Tuesday, March 6, 2012

Working with Resists - Sugar Syrup

I have decided to make Tuesdays resist day.  Over the next few months, I'll be interspersing tips for working with resists along with info and photos for each of the techniques in my new book, Visual Texture on Fabric. For more info about the book and the special drawing for those who pre-order it, see the end of this blog post.

Last week I posted my first tip.  This week I'll focus on one of the resists - sugar syrup. I heard about sugar syrup years ago as a resist for silk painting.  I didn't have much success with it, so I gave up on it.  A few years ago I decided to try it again. I like it because it is easy to mix, very inexpensive, readily available and easy to wash out. Here are photos of the end result - see what you think.

Silk habotai, painted with liquid dyes
Note the soft edges on this piece.  Because the sugar is water-soluble, using liquid dye instead of thickened dye creates a soft, blurred effect.

Silk broadcloth, painted with liquid dyes
The fabric plays an important role in the end result. The dyes do not spread much on the broadcloth, so you can see the dots where the dye was applied.

Kona Cotton, painted with thickened dye
 The consistency of the syrup also affects the end result.  This entire cloth was spread with the sugar syrup, but it was thicker in some places.  See how the dye breached the resist.

Cotton, liquid dyes, cloth by Pam Farley
The patterning from sugar syrup can be subtle.  Here it gives a soft, ghost image effect.

Below are photos of some finished pieces that were created with the sugar syrup technique.

Sliver, 24" x 18"

Sliver, detail
Flow, 48" x 38"

Flow, detail
Note the "halo" effect caused by the water separating from the syrup.The syrup used was several weeks old and was stored in a warm room, so it became runny.

Now, for more info about the book.  All of the marketing experts tell me that this is where I'm supposed to do the hard sell - to convince you that you need my new book. I'm not really very good at that, so instead I'll let you decide. It is a comprehensive guide to the use of 8 water-based resists and 7 techniques for applying them.  I'll admit that I'm biased, but I do think it's pretty good. (Read more about the book)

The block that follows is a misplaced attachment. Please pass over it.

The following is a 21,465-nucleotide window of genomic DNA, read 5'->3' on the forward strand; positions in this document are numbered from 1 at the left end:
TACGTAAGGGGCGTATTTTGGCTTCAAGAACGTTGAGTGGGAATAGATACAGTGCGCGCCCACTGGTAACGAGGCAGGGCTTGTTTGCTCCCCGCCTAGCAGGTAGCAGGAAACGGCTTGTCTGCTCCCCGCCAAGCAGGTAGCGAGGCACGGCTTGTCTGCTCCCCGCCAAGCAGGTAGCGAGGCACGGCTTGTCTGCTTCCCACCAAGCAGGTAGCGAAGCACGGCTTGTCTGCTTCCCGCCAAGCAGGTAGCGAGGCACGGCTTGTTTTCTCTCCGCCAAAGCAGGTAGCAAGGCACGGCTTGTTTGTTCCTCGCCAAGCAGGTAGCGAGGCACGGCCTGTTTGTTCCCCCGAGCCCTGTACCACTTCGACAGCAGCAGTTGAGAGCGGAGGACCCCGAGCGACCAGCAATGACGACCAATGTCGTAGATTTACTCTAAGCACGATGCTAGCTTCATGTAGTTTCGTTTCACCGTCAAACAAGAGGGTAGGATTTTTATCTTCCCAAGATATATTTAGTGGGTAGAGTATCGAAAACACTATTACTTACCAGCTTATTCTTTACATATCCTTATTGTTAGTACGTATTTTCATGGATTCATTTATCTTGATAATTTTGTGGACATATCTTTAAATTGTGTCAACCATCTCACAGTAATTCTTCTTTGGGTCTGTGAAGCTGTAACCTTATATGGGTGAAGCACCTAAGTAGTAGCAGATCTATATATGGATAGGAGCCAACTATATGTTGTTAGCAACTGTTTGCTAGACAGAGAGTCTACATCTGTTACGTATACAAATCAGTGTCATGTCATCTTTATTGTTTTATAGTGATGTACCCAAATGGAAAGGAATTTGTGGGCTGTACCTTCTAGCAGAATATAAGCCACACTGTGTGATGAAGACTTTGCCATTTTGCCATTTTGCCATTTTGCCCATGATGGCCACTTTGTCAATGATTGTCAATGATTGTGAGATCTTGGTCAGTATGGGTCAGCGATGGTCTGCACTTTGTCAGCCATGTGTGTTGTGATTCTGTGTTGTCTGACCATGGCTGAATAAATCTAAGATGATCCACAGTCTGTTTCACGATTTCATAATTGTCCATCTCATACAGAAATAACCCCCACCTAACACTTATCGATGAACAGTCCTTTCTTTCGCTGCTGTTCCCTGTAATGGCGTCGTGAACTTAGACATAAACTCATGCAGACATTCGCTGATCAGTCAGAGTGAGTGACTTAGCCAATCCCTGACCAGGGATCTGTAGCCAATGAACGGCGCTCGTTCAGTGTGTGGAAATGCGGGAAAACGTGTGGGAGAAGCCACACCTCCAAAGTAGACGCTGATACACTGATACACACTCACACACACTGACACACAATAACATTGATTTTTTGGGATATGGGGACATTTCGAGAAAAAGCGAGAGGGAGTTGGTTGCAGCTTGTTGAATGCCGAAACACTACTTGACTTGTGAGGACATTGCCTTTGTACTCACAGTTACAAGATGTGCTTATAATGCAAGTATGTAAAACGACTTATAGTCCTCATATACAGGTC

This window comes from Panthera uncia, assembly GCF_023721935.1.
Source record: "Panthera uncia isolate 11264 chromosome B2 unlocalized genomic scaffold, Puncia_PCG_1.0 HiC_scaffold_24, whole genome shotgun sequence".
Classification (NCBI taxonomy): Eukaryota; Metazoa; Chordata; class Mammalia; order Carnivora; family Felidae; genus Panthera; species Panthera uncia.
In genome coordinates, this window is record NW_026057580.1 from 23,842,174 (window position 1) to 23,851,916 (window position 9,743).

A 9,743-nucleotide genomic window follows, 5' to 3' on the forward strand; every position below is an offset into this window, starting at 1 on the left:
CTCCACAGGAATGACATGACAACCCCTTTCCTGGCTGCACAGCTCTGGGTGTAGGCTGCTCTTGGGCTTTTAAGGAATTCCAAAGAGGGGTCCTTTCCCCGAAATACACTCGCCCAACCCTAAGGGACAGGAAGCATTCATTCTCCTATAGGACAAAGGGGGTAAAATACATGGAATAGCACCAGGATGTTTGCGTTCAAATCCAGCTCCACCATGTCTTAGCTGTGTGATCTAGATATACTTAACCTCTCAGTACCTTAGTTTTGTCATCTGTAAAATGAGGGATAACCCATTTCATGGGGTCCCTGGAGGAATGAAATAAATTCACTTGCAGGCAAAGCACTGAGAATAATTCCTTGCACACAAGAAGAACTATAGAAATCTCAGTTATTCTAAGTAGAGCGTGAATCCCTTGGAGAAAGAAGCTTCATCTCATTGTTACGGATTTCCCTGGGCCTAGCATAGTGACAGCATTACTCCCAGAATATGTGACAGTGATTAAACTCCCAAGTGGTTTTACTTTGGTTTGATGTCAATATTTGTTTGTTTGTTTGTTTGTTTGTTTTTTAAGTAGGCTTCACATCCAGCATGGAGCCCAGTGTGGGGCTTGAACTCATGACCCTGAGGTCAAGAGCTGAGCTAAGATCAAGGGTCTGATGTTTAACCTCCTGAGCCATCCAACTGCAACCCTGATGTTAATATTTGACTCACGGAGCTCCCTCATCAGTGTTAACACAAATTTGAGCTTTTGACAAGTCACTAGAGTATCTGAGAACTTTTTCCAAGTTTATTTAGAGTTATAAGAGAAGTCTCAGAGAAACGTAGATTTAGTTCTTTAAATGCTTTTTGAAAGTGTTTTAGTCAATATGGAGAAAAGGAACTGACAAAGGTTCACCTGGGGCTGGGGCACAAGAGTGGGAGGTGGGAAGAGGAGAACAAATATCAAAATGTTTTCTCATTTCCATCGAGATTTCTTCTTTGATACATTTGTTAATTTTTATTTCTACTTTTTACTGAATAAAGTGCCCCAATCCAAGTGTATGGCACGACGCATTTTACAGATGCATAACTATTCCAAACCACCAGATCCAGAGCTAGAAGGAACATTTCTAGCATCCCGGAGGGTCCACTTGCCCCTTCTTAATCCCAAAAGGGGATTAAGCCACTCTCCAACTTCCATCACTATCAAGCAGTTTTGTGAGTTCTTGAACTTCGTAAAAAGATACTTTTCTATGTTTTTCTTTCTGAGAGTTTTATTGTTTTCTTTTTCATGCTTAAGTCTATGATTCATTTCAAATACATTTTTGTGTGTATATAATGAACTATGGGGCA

If you decide that the book is right for you, I'm having a special drawing for those who buy it directly from me. I'll be giving away some of the artwork I created for the book. Anyone who pre-orders it from my website or from the above link will be entered into the drawing.

I hope you enjoy the series on resists and would love to hear your comments!

Read my tips for working with resists.

Read about working with acrylic medium as a resist. 

Read about working with flour paste resist

Read about working with oatmeal resist

Read about working with potato dextrin resist

Read about working with soy wax resist


  1. Absolutely enjoy reading about your experiments with resists. I have been moving, so haven't had a chance to do much commenting! I did see your pieces at Hill Country Arts--finally. I really enjoyed them--more then what was in the other room! :) I tried to remember the names of the ones I liked best. I think Flow was one of them. I am also partial to the small piece that is on the cover of your book. If all goes well, I hope to see you in April.

    1. Thanks, Sara! I'm impressed that you've been able to keep up your blog with the move.

      You may be interested to hear that the blue/orange piece on the cover is one of the pieces that I am giving away as part of the pre-order drawing.

      Hope to see you in April, as well!

  2. I am preordering your book....just so I'll have it when it's hot off of the press! LOL I find that when I want to use one of your resist techniques, my addled brain often fails me and I have to go back through either your blog posts or your dvd to find measurements, times, etc. It would be so much easier to simply pick up your book and have all of the info right there! I'm so pleased that you've taken the time to write this book, and I look forward to adding it to my library.


    1. Thanks, Judy! And you are not alone - I can't keep all the recipes in my head, so I'm continually going back to my draft copy. I miss the days when I could remember it all!


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